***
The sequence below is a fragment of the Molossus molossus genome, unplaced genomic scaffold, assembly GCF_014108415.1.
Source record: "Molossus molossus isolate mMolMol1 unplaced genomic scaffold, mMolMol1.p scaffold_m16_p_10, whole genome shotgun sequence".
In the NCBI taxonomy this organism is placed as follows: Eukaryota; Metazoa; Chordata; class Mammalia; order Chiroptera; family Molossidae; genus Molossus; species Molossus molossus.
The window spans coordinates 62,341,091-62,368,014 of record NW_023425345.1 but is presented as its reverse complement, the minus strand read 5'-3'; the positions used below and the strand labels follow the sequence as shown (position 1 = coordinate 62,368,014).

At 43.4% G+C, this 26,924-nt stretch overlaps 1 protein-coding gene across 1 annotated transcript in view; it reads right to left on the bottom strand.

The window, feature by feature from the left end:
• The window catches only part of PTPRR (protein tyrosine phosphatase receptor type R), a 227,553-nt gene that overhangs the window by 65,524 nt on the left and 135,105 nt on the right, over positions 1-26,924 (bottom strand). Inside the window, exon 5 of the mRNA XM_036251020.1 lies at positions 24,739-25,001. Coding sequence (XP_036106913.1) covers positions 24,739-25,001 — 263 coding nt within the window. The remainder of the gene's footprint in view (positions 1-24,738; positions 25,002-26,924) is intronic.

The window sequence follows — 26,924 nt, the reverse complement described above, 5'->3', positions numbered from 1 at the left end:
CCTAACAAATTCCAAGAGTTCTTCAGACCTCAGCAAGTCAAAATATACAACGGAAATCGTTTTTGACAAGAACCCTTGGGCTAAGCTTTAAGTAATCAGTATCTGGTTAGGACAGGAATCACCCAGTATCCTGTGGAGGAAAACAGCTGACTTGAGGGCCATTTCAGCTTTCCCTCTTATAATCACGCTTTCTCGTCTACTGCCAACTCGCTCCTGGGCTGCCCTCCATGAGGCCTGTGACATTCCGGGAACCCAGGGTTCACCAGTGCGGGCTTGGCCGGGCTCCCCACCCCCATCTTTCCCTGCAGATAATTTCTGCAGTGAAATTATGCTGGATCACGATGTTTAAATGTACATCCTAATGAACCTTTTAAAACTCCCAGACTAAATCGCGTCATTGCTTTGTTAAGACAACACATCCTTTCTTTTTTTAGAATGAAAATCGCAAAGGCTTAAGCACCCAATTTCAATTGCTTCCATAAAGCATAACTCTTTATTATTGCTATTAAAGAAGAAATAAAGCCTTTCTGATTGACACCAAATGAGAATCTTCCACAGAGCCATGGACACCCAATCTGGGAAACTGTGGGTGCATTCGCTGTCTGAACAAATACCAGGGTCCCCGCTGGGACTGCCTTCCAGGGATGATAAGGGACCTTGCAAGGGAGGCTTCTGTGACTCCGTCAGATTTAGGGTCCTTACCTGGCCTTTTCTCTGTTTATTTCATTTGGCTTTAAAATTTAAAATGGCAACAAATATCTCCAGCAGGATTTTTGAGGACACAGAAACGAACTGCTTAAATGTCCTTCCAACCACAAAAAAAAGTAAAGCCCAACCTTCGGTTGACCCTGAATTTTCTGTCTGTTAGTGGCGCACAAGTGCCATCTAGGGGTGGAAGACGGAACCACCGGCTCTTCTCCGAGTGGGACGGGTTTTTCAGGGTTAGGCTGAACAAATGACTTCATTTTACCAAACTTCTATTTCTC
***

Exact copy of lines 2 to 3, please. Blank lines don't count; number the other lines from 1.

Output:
Source record: "Molossus molossus isolate mMolMol1 unplaced genomic scaffold, mMolMol1.p scaffold_m16_p_10, whole genome shotgun sequence".
In the NCBI taxonomy this organism is placed as follows: Eukaryota; Metazoa; Chordata; class Mammalia; order Chiroptera; family Molossidae; genus Molossus; species Molossus molossus.